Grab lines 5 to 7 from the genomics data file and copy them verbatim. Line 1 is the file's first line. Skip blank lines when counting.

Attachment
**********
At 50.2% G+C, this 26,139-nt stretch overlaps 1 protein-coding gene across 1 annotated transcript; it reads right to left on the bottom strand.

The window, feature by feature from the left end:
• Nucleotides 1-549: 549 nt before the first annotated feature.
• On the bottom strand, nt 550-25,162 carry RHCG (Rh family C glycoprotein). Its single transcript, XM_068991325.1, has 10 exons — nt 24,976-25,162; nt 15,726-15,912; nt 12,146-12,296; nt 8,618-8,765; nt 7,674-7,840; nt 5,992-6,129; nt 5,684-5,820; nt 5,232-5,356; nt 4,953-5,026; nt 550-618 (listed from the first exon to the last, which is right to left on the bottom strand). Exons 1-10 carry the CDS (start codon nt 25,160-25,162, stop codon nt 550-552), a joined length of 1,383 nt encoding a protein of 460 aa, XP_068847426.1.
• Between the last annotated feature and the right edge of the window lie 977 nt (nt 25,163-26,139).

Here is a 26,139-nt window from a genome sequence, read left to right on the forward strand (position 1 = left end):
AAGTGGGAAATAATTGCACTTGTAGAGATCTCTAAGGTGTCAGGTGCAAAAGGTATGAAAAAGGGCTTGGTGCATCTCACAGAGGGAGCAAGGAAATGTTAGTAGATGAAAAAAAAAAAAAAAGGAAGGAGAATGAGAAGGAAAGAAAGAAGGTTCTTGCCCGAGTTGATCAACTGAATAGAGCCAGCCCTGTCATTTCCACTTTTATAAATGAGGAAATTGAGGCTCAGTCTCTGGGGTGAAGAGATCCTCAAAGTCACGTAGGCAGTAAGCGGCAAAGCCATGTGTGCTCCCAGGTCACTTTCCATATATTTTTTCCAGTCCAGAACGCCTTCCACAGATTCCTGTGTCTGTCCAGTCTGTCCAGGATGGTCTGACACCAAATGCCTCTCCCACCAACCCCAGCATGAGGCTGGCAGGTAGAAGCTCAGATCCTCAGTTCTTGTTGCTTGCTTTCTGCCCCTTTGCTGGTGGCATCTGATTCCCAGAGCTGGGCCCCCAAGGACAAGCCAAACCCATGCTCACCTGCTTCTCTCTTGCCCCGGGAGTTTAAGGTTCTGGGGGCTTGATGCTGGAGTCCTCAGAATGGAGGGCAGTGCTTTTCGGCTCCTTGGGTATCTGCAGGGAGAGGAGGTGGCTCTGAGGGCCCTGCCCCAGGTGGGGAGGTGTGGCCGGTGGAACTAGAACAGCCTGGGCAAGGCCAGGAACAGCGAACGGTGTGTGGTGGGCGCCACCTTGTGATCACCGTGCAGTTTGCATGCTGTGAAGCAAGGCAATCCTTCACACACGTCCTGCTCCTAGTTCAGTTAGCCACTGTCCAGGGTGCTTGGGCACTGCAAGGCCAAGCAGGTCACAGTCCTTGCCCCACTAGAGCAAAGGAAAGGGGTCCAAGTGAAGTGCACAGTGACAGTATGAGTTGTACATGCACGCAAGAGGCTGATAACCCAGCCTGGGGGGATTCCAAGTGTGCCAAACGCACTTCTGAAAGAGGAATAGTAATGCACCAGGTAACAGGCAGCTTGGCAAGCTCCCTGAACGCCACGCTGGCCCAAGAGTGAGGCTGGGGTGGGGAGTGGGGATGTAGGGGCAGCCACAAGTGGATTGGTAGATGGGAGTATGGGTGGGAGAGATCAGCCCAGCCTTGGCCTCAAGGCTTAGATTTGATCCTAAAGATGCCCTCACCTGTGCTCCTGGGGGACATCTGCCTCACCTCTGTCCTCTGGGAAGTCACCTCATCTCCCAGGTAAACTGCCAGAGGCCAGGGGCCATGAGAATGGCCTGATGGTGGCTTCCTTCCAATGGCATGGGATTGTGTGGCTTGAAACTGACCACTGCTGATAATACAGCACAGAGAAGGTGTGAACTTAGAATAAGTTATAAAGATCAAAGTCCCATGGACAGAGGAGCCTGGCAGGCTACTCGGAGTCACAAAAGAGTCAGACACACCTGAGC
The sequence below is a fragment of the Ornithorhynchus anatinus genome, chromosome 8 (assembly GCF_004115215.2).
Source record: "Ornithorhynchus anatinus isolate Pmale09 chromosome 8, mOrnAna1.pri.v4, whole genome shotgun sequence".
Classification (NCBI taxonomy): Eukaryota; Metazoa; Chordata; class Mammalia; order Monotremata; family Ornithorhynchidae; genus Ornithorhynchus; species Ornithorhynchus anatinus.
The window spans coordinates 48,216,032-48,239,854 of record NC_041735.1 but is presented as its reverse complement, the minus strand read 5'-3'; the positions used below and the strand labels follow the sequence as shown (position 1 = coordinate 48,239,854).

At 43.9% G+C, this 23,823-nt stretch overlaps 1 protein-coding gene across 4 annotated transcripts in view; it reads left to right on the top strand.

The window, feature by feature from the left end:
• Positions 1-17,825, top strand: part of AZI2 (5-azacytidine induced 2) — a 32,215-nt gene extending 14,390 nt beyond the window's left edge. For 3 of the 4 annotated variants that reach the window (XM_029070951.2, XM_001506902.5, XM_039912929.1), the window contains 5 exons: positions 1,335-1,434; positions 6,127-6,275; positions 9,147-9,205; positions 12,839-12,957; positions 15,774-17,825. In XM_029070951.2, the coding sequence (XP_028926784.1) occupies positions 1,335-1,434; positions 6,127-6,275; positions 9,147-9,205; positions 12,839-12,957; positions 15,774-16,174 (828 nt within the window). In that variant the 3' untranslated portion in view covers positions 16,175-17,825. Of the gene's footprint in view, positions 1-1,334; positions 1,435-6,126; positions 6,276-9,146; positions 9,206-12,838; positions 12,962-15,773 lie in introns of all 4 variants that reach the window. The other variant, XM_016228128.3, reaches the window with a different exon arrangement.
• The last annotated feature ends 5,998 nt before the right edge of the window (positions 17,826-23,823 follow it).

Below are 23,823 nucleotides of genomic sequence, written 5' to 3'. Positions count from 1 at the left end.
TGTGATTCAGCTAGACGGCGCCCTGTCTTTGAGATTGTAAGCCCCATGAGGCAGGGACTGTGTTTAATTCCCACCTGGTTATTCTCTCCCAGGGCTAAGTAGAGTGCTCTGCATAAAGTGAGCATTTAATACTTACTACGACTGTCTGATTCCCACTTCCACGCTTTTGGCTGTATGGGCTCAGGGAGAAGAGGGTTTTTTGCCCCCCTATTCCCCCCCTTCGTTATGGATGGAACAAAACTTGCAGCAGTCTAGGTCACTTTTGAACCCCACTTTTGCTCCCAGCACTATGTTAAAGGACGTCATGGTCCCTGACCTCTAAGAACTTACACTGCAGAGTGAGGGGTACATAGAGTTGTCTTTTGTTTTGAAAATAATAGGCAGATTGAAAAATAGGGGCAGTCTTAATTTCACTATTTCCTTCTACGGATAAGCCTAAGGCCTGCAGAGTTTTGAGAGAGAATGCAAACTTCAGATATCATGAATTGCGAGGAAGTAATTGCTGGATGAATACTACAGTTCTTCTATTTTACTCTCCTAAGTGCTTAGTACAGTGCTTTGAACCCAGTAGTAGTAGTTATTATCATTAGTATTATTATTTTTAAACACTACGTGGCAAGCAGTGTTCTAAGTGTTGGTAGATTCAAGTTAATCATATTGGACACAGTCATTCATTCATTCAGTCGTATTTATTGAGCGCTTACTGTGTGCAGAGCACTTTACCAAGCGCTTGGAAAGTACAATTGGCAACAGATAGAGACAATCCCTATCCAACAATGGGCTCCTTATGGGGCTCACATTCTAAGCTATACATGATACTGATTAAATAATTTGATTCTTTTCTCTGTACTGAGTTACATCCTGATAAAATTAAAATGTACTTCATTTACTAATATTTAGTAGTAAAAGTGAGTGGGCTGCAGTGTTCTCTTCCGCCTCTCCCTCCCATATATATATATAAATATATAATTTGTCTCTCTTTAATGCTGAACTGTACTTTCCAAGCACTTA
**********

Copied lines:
• Between the last annotated feature and the right edge of the window lie 977 nt (nt 25,163-26,139).

Here is a 26,139-nt window from a genome sequence, read left to right on the forward strand (position 1 = left end):
AAGTGGGAAATAATTGCACTTGTAGAGATCTCTAAGGTGTCAGGTGCAAAAGGTATGAAAAAGGGCTTGGTGCATCTCACAGAGGGAGCAAGGAAATGTTAGTAGATGAAAAAAAAAAAAAAAGGAAGGAGAATGAGAAGGAAAGAAAGAAGGTTCTTGCCCGAGTTGATCAACTGAATAGAGCCAGCCCTGTCATTTCCACTTTTATAAATGAGGAAATTGAGGCTCAGTCTCTGGGGTGAAGAGATCCTCAAAGTCACGTAGGCAGTAAGCGGCAAAGCCATGTGTGCTCCCAGGTCACTTTCCATATATTTTTTCCAGTCCAGAACGCCTTCCACAGATTCCTGTGTCTGTCCAGTCTGTCCAGGATGGTCTGACACCAAATGCCTCTCCCACCAACCCCAGCATGAGGCTGGCAGGTAGAAGCTCAGATCCTCAGTTCTTGTTGCTTGCTTTCTGCCCCTTTGCTGGTGGCATCTGATTCCCAGAGCTGGGCCCCCAAGGACAAGCCAAACCCATGCTCACCTGCTTCTCTCTTGCCCCGGGAGTTTAAGGTTCTGGGGGCTTGATGCTGGAGTCCTCAGAATGGAGGGCAGTGCTTTTCGGCTCCTTGGGTATCTGCAGGGAGAGGAGGTGGCTCTGAGGGCCCTGCCCCAGGTGGGGAGGTGTGGCCGGTGGAACTAGAACAGCCTGGGCAAGGCCAGGAACAGCGAACGGTGTGTGGTGGGCGCCACCTTGTGATCACCGTGCAGTTTGCATGCTGTGAAGCAAGGCAATCCTTCACACACGTCCTGCTCCTAGTTCAGTTAGCCACTGTCCAGGGTGCTTGGGCACTGCAAGGCCAAGCAGGTCACAGTCCTTGCCCCACTAGAGCAAAGGAAAGGGGTCCAAGTGAAGTGCACAGTGACAGTATGAGTTGTACATGCACGCAAGAGGCTGATAACCCAGCCTGGGGGGATTCCAAGTGTGCCAAACGCACTTCTGAAAGAGGAATAGTAATGCACCAGGTAACAGGCAGCTTGGCAAGCTCCCTGAACGCCACGCTGGCCCAAGAGTGAGGCTGGGGTGGGGAGTGGGGATGTAGGGGCAGCCACAAGTGGATTGGTAGATGGGAGTATGGGTGGGAGAGATCAGCCCAGCCTTGGCCTCAAGGCTTAGATTTGATCCTAAAGATGCCCTCACCTGTGCTCCTGGGGGACATCTGCCTCACCTCTGTCCTCTGGGAAGTCACCTCATCTCCCAGGTAAACTGCCAGAGGCCAGGGGCCATGAGAATGGCCTGATGGTGGCTTCCTTCCAATGGCATGGGATTGTGTGGCTTGAAACTGACCACTGCTGATAATACAGCACAGAGAAGGTGTGAACTTAGAATAAGTTATAAAGATCAAAGTCCCATGGACAGAGGAGCCTGGCAGGCTACTCGGAGTCACAAAAGAGTCAGACACACCTGAGC